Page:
2012 - The U.S. military announces that wreckage revealed by a retreating glacier in Alaska and discovered during June 2012 is that of a U.S. Air Force C-124A Globemaster II which crashed into Mount Gannett on 22 November 1952, killing all 52 people on board. Originally identified on 28 November 1952, the wreckage had become buried in ice and snow and had been lost for nearly 60 years.
2007 - TAAG Angola Airlines crash was a fatal accident in which a Boeing 737-2 M2 owned by TAAG Angola Airlines undershot the runway upon landing in M'banza-Kongo, causing the collapse of the right main landing gear. The plane collided with two cars and a building, resulting in the deaths of four passengers and one crew member.
2004 - First non-stop 10,000-mile-plus passenger airline flight. Singapore Airlines launched a non-stop 18 1/2 h, 10,335-mile flight on the long-range Airbus 340-500 between Singapore to Newark, New Jersey (June 28-29).
1976 - First woman was admitted to Air Force Academy in Colorado Springs, Co.
1976 - ?SA flight 001 registration OK-NAB was an Ilyushin Il-18 B 4 engine turboprop, operating as a scheduled domestic passenger flight from Prague's Ruzyn? airport to Bratislava-Ivanka Airport, both in Czechoslovakia, which crashed into the Zlaté Piesky (Golden Sands) Lake while attempting to land in Bratislava. All 6 crew members and 70 out of 73 passengers died.
1958 - The 22-year operational career of the Avro Anson comes to an end with asix-plane formation fly-past over their base by the Southern Communications Squadron at Bovington, Hampshire, in the United Kingdom.
1957 - In two separate accidents, two newly delivered Lockheed U-2s of the SAC's 4028th Strategic Reconnaissance Squadron (SRS) based at Laughlin Air Force Base, Del Rio, Texas, are lost on the same day. At 08:55 Lt. Ford Lowcock is killed when his aircraft, U-2A 56-6699, Article 366, crashes while on the approach to Laughlin. Less than two hours later, Lt. Leo Smith is also killed when his aircraft, U-2C 56-6702, Article 369, crashes in the New Mexico desert. At this time U-2s are not equipped with ejection seats to save weight, but at around this point this policy is reversed. Three months later on 26 September, the squadron's Commanding Officer, Col. Jack Nole climbs out of his disabled U-2A, 56-6694, Article 361, the first airframe of the initial USAF order, (wing flaps deployed in flight) near Del Rio, Texas, making the highest ever parachute escape to date, from 53,000 feet.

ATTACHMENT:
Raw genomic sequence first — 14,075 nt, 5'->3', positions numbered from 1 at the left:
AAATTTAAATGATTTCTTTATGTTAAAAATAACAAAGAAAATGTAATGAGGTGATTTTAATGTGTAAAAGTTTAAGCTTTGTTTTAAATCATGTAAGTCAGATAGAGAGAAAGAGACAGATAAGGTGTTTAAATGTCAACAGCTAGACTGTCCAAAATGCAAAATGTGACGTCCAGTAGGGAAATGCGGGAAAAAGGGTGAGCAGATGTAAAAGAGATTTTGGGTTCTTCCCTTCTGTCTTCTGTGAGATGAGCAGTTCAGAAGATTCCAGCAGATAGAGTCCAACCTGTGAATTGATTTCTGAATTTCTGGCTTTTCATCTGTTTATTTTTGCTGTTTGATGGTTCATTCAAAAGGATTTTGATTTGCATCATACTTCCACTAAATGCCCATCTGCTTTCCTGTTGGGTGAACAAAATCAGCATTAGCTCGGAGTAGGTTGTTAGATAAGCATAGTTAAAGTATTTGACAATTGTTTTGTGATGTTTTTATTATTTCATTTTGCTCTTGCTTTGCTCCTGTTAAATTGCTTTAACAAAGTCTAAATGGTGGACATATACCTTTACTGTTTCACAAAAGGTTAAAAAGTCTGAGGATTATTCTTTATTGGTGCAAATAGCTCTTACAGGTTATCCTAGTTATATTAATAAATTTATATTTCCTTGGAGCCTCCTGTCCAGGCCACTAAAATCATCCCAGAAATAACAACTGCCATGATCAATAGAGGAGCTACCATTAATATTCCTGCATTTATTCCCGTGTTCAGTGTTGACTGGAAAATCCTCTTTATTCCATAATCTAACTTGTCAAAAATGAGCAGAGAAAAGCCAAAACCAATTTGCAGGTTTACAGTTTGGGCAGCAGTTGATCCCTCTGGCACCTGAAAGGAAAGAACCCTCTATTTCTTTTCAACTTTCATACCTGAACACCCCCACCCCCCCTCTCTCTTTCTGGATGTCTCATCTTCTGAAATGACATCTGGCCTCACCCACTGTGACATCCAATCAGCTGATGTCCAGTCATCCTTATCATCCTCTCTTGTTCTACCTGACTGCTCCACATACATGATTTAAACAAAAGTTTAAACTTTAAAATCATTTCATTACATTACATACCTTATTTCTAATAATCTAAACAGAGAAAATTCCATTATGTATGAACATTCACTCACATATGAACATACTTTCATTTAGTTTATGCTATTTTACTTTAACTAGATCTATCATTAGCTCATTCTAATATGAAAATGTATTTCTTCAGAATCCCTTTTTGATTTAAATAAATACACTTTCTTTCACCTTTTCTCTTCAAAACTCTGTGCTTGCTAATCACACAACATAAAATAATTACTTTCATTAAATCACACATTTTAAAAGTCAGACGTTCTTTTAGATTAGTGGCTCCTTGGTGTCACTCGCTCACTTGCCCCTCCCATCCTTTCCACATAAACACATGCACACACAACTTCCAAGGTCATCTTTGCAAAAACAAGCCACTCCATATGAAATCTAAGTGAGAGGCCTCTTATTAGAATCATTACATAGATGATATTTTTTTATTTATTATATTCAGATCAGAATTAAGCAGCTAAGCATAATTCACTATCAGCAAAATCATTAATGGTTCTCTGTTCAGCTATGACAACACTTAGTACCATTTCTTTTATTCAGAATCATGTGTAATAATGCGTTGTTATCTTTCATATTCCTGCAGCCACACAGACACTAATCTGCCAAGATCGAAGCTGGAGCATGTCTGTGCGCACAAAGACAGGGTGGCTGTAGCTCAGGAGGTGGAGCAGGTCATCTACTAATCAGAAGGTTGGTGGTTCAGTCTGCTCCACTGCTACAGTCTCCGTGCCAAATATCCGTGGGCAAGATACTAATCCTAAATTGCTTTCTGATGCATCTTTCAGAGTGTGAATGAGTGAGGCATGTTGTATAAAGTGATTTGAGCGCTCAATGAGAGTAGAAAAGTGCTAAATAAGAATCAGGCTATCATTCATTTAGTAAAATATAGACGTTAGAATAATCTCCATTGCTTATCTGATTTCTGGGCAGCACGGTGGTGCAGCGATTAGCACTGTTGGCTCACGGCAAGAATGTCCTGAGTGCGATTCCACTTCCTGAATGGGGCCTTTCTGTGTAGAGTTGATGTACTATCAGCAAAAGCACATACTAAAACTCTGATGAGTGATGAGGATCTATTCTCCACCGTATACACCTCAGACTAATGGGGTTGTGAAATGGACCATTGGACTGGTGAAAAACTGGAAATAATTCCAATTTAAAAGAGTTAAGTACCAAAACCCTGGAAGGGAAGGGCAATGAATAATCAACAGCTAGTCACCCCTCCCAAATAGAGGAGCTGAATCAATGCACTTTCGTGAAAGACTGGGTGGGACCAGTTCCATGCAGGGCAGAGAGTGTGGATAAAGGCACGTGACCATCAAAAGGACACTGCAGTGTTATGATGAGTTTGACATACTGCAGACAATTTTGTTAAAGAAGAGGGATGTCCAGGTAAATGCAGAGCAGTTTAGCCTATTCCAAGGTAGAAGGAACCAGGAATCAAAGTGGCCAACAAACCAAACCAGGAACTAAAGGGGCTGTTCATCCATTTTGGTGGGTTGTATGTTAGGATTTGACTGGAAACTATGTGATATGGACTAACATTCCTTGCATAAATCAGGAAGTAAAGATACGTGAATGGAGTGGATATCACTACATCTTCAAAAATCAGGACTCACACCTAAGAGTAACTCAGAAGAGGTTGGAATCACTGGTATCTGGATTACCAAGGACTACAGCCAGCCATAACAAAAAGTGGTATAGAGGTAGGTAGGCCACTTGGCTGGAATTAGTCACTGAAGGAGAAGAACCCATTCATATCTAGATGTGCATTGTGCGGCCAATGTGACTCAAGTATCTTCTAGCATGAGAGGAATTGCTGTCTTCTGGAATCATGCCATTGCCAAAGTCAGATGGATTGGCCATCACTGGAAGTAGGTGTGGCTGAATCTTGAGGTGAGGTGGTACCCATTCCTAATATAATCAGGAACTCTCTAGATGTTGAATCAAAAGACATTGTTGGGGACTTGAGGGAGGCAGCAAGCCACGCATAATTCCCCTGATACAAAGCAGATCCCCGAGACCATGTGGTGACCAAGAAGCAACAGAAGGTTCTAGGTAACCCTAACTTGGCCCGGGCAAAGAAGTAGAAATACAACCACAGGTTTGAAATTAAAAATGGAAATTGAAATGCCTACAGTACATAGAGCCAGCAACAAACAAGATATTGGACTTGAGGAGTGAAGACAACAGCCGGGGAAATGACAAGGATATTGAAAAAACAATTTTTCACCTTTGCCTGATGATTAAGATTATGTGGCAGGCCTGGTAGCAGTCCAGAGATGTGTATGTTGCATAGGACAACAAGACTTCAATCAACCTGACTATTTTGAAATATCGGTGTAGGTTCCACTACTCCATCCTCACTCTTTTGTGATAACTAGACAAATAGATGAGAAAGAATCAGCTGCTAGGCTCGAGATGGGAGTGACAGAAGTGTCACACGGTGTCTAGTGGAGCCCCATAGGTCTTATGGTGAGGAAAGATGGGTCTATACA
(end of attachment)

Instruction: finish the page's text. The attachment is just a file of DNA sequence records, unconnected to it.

1956 - An Argentine Air Force Vickers VC.1 Viking T-5 crashed at Resistencia, Argentina.
1952 - American Airlines Flight 910, a Douglas DC-6 carrying 55 passengers and 5 crew collides with a Temco Swift private plane on final approach to Dallas Love Field, killing both occupants of the Swift; the DC-6 lands safely with no injuries to the passengers or crew.
1945 - 485 B-29 s drop 3,519 tons (3,192,416 kg) of bombs on Okayama, Sasebo, and Moji, Japan.
1944 - A/C AD Ross, Sgt JR St Germain, Cpl M Marquet, LAC MM McKenzie, and LAC RR Wolfe made repeated attempts to rescue the crew of a burning bomber of No. 425 Squadron in spite of bomb explosions. All of the crew were saved. Ross, St Germain and Marquet were awarded the George Medal; McKenzie and Wolfe the British Empire Medal.
1943 - To increase the visibility of the national insignia on its military aircraft, the United States replaces the marking adopted in June 1942 with a new marking consisting of a white star centered in a blue circle flanked by white rectangles, with the entire insignia outlined in red. The new marking will cause confusion with Japanese markings and will remain in use only until September 1943.
1943 - (Overnight) 608 British bombers attack Cologne, Germany, losing 25 of their number. In Cologne, 4,377 people are killed - by far the highest number killed in any single Bomber Command raid so far - 10,000 injured and 230,000 rendered homeless. In the next two raids, Cologne will incur another 1,000 killed and 120,000 made homeless
1941 - At the end of the first week of Operation Barbarossa, the Luftwaffe has destroyed 4,017 Soviet aircraft in exchange for 150 of its own.
1941 - In the early morning hours, 35 British bombers attempting an attack on Bremen stray so far off course that they mistakenly bomb Hamburg - 110 km (68 mi) northeast of Bremen - Instead, losing five of their number to German night fighters over the city while killing seven people, injuring 39, and leaving 280 homeless.
1939 - The Pan Am Yankee Clipper, the largest airplane of the day, left Botwood on the first scheduled transatlantic passenger flight. The New York-to-Southampton route was made with stops at Shediac, Botwood and Foynes.
1917 - An aircraft takes off successfully from a flying-off platform mounted on a warship's gun turret for the first time when Royal Naval Air Service Flight Commander F. J. Rutland takes off from a platform aboard the British light cruiser HMS Yarmouth in a Sopwith Pup.
1911 - The first airplane charter flight is made by English aviator Thomas Sopwith who is hired by Wannamaker's New York store to deliver repaired glasses to Philadelphia merchant W. A. Burpee.